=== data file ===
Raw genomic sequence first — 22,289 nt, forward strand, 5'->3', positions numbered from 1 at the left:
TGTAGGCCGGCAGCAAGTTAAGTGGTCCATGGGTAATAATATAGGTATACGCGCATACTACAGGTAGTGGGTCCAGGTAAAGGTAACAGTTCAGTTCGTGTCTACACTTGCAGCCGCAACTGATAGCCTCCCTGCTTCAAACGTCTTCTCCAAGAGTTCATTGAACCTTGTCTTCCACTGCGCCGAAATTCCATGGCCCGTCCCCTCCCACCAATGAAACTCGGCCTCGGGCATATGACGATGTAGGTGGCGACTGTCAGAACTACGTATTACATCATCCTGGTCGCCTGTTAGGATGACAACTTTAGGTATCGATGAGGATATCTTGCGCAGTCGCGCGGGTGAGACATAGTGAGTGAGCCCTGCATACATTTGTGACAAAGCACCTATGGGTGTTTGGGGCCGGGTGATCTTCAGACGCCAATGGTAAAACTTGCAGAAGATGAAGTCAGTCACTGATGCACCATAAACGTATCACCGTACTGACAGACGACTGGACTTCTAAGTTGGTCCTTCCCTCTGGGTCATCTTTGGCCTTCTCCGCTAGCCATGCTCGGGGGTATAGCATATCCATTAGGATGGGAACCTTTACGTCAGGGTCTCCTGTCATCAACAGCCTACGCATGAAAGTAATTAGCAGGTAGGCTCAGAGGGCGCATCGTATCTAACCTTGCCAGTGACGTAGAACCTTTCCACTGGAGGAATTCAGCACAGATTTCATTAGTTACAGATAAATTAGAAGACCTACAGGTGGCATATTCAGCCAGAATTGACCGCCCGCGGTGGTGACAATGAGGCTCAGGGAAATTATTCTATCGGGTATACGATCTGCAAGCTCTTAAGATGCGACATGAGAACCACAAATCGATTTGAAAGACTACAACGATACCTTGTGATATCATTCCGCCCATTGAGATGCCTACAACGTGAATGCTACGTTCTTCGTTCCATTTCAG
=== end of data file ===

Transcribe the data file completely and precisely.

Raw genomic sequence first — 22,289 nt, forward strand, 5'->3', positions numbered from 1 at the left:
TGTAGGCCGGCAGCAAGTTAAGTGGTCCATGGGTAATAATATAGGTATACGCGCATACTACAGGTAGTGGGTCCAGGTAAAGGTAACAGTTCAGTTCGTGTCTACACTTGCAGCCGCAACTGATAGCCTCCCTGCTTCAAACGTCTTCTCCAAGAGTTCATTGAACCTTGTCTTCCACTGCGCCGAAATTCCATGGCCCGTCCCCTCCCACCAATGAAACTCGGCCTCGGGCATATGACGATGTAGGTGGCGACTGTCAGAACTACGTATTACATCATCCTGGTCGCCTGTTAGGATGACAACTTTAGGTATCGATGAGGATATCTTGCGCAGTCGCGCGGGTGAGACATAGTGAGTGAGCCCTGCATACATTTGTGACAAAGCACCTATGGGTGTTTGGGGCCGGGTGATCTTCAGACGCCAATGGTAAAACTTGCAGAAGATGAAGTCAGTCACTGATGCACCATAAACGTATCACCGTACTGACAGACGACTGGACTTCTAAGTTGGTCCTTCCCTCTGGGTCATCTTTGGCCTTCTCCGCTAGCCATGCTCGGGGGTATAGCATATCCATTAGGATGGGAACCTTTACGTCAGGGTCTCCTGTCATCAACAGCCTACGCATGAAAGTAATTAGCAGGTAGGCTCAGAGGGCGCATCGTATCTAACCTTGCCAGTGACGTAGAACCTTTCCACTGGAGGAATTCAGCACAGATTTCATTAGTTACAGATAAATTAGAAGACCTACAGGTGGCATATTCAGCCAGAATTGACCGCCCGCGGTGGTGACAATGAGGCTCAGGGAAATTATTCTATCGGGTATACGATCTGCAAGCTCTTAAGATGCGACATGAGAACCACAAATCGATTTGAAAGACTACAACGATACCTTGTGATATCATTCCGCCCATTGAGATGCCTACAACGTGAATGCTACGTTCTTCGTTCCATTTCAG